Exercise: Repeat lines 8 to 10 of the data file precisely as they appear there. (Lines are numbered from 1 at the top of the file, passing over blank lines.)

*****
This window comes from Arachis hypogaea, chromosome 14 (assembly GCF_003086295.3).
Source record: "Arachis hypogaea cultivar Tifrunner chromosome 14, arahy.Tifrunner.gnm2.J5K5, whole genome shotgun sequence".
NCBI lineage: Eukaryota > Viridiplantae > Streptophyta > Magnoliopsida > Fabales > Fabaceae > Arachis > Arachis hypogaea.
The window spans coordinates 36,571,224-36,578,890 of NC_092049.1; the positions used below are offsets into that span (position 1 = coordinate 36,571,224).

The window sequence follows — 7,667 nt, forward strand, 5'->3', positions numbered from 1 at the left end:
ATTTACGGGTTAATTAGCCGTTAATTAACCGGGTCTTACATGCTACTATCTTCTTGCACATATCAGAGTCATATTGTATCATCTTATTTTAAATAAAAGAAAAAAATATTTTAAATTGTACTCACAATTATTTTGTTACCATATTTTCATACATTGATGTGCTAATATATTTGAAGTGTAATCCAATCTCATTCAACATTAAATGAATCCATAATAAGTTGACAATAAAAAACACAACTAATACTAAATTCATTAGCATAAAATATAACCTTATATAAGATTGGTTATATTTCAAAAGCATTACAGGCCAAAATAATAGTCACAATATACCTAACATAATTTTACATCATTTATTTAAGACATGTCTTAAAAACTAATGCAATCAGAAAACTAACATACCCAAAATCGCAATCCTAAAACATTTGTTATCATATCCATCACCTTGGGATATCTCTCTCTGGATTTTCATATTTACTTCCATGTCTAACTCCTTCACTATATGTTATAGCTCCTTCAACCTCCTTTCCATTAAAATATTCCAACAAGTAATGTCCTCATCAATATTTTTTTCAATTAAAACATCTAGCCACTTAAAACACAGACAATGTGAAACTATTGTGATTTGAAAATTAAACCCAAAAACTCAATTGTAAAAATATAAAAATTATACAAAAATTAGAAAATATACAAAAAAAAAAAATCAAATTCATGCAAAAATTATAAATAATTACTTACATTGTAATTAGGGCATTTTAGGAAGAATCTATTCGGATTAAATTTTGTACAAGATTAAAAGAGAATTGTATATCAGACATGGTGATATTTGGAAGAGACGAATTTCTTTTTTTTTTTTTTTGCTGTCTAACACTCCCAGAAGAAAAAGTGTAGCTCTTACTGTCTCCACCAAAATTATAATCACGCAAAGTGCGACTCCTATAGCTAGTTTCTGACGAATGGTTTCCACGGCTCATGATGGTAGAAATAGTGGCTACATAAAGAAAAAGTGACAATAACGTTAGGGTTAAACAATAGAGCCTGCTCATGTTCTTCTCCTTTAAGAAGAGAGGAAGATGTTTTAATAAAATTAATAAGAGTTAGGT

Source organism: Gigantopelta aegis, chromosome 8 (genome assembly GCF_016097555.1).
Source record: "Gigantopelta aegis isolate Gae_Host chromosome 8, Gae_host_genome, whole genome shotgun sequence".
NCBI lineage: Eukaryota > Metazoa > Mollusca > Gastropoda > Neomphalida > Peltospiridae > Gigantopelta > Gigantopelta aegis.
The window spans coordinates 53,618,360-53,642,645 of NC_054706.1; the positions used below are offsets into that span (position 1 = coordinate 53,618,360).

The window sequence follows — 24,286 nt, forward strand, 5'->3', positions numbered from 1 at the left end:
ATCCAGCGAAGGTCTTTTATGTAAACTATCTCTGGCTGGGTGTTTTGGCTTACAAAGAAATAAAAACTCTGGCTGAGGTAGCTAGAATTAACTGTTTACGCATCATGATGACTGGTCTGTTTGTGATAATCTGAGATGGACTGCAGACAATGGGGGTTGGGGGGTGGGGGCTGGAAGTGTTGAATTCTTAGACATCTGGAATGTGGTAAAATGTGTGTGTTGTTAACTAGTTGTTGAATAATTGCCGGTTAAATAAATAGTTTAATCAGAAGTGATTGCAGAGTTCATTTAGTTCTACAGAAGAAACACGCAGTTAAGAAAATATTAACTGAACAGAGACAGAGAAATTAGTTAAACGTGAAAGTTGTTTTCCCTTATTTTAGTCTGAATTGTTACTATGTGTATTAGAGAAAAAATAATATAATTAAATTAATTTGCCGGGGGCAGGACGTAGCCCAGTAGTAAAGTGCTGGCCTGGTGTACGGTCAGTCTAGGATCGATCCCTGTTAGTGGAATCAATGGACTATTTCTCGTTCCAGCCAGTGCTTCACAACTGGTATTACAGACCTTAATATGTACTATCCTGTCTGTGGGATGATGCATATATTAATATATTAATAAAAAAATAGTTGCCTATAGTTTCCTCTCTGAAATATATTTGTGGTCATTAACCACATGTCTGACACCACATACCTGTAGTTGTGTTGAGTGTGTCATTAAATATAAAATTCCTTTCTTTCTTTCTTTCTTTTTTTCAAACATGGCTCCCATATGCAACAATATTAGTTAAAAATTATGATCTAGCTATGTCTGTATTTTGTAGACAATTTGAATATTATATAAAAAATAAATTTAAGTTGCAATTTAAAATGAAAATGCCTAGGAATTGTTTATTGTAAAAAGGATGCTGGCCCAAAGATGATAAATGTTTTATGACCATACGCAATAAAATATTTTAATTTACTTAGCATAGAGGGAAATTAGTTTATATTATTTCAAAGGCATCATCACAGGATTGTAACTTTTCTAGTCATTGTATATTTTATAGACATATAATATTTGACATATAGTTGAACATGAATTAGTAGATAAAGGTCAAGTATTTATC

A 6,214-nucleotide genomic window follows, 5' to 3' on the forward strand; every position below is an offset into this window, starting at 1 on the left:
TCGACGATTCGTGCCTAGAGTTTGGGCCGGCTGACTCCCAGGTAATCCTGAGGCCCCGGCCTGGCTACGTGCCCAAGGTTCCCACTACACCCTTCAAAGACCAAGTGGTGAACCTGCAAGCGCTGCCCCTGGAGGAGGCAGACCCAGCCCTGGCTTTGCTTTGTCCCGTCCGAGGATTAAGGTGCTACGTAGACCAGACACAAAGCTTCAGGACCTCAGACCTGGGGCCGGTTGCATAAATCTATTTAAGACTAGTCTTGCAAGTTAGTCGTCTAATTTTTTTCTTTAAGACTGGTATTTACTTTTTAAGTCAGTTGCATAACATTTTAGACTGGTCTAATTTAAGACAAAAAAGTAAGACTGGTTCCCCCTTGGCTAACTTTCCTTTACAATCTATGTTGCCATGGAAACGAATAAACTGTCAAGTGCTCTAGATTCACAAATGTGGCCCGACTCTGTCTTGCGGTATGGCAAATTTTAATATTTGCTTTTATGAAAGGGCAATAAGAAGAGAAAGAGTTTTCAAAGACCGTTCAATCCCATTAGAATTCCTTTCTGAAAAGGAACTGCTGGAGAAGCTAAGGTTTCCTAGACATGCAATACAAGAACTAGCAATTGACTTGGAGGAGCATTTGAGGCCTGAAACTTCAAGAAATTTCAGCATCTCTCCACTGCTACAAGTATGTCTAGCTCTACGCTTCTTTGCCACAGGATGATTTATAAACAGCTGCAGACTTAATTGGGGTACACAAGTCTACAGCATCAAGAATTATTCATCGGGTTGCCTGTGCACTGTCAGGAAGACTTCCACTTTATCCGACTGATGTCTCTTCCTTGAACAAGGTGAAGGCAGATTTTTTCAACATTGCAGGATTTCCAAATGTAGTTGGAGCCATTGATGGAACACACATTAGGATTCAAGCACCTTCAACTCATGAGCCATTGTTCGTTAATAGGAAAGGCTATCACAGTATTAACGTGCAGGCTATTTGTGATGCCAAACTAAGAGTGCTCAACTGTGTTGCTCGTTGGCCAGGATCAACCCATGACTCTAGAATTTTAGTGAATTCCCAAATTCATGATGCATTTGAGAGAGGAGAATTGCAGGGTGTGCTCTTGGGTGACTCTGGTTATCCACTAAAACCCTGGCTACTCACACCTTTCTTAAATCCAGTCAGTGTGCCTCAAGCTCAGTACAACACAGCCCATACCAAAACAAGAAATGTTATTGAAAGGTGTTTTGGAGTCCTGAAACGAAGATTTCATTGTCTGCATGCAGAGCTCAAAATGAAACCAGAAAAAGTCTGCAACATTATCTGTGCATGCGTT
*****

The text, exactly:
Source record: "Gigantopelta aegis isolate Gae_Host chromosome 8, Gae_host_genome, whole genome shotgun sequence".
NCBI lineage: Eukaryota > Metazoa > Mollusca > Gastropoda > Neomphalida > Peltospiridae > Gigantopelta > Gigantopelta aegis.
The window spans coordinates 53,618,360-53,642,645 of NC_054706.1; the positions used below are offsets into that span (position 1 = coordinate 53,618,360).